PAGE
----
Academic Minute Podcast

Rachel Hadas, Rutgers University – Polarization: Then and Now

The ancient past can show us similarities to the polarized times of today.

Rachel Hadas, board of governor’s professor of English at Rutgers University, examines what we can learn from thousands of years ago.

Rachel Hadas is Board of Governor’s professor at Rutgers-University Newark, where she taught English for many years. Among her specialties were poetry and Classics in translation. She author of more than twenty books of poetry, essays, and translations.

Polarization: Then and Now

The insights of a historian who lived nearly 2500 years ago can provide perspective on our current politically fraught times. Writing about the long war between his native Athens and Sparta, Thucydides (460-400 BCE) provides a granular description of chaotic factionalism in a single city-state, Corcyra (modern Corfu). Then he stands back and offers a coolly objective assessment of the larger societal havoc created by civil strife. Two of Thucydides’s thoughts about the damage done to democracy by factionalism are unsettlingly relevant today.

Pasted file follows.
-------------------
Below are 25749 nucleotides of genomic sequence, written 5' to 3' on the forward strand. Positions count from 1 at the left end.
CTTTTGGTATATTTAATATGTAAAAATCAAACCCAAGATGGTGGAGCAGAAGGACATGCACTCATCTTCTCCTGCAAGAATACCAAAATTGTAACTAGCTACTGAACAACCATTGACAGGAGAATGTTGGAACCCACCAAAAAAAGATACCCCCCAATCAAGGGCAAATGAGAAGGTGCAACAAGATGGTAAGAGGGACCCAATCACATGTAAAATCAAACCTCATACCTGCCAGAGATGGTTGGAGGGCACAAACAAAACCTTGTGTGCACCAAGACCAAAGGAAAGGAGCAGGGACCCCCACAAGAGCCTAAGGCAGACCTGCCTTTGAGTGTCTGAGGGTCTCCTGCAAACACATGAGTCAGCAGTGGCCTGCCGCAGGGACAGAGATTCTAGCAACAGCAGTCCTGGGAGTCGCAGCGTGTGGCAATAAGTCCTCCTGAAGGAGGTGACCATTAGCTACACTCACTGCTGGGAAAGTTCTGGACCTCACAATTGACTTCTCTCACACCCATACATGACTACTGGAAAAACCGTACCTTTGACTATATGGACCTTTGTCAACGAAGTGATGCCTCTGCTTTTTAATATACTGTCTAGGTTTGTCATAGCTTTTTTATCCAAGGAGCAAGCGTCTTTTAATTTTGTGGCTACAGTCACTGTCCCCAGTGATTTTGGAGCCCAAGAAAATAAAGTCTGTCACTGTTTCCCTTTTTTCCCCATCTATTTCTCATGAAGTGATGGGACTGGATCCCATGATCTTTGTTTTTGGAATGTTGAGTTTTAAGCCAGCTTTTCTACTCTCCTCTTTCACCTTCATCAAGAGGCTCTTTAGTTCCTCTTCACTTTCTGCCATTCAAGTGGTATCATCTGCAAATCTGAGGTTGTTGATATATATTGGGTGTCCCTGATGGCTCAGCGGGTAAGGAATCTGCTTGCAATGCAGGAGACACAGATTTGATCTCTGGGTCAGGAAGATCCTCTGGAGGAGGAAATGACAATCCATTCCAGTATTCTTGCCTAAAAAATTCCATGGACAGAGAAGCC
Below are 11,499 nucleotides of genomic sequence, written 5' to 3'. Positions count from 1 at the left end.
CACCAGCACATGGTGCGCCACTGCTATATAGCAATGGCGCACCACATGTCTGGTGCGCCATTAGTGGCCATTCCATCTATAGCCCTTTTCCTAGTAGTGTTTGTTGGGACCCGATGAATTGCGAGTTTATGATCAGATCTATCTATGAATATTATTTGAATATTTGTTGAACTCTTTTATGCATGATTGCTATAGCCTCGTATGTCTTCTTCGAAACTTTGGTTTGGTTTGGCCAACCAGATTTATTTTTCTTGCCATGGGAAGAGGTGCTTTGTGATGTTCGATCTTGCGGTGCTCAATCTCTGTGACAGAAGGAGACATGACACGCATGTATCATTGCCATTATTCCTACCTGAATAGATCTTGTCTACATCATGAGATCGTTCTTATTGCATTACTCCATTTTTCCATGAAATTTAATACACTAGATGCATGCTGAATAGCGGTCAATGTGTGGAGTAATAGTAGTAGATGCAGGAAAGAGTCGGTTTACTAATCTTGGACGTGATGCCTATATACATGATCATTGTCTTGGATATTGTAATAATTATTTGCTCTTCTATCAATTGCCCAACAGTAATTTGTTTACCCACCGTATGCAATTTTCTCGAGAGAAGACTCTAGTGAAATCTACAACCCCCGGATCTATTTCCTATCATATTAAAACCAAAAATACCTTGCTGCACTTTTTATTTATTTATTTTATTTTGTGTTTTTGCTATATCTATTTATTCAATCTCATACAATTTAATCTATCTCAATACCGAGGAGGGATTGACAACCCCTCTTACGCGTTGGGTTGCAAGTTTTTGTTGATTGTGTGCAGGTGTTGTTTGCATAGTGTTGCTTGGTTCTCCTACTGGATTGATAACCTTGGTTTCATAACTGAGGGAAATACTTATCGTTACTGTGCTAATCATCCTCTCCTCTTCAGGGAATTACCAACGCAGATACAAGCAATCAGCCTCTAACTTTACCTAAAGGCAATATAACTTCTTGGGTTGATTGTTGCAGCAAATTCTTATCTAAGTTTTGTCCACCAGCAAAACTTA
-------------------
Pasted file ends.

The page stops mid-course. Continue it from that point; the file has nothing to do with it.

First is the way people shift values, norms, and even language to suit their political agendas. Thucydides writes: “To fit in with the changes of events, words…had to change their meanings. What used to be described as a thoughtless act of aggression was now regarded as the courage one would expect to find in a party member; ability to understand a question from all sides meant that one was totally unfit for action.”

Second, noting the extreme polarization which is as striking today as it was in his time, Thucydides writes: “Society had become divided into two…hostile camps, and each side viewed the other with suspicion….no guarantee could be given that would be trusted…so instead of being able to feel confident in others, they devoted their energies to providing against being injured themselves.”

These luminous insights, however bleak, help us to rise above the noise of the 24-hour news cycle. Thucydides thought that, “Human nature being what it is,” his insights would prove helpful when (as he predicted would inevitably happen) such events played out again in the future. He wasn’t wrong.


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